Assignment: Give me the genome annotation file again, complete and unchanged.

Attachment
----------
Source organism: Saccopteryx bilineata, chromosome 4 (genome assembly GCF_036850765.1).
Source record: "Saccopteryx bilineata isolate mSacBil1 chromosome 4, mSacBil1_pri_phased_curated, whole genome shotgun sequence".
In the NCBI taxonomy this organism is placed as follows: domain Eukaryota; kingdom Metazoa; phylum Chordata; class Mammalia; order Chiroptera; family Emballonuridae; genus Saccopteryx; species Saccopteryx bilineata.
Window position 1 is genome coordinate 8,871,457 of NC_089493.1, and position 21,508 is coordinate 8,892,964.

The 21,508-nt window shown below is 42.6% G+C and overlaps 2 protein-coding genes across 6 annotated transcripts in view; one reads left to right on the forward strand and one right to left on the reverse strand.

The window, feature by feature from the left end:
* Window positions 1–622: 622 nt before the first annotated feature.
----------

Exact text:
Source organism: Saccopteryx bilineata, chromosome 4 (genome assembly GCF_036850765.1).
Source record: "Saccopteryx bilineata isolate mSacBil1 chromosome 4, mSacBil1_pri_phased_curated, whole genome shotgun sequence".
In the NCBI taxonomy this organism is placed as follows: domain Eukaryota; kingdom Metazoa; phylum Chordata; class Mammalia; order Chiroptera; family Emballonuridae; genus Saccopteryx; species Saccopteryx bilineata.
Window position 1 is genome coordinate 8,871,457 of NC_089493.1, and position 21,508 is coordinate 8,892,964.

The 21,508-nt window shown below is 42.6% G+C and overlaps 2 protein-coding genes across 6 annotated transcripts in view; one reads left to right on the forward strand and one right to left on the reverse strand.

The window, feature by feature from the left end:
* Window positions 1–622: 622 nt before the first annotated feature.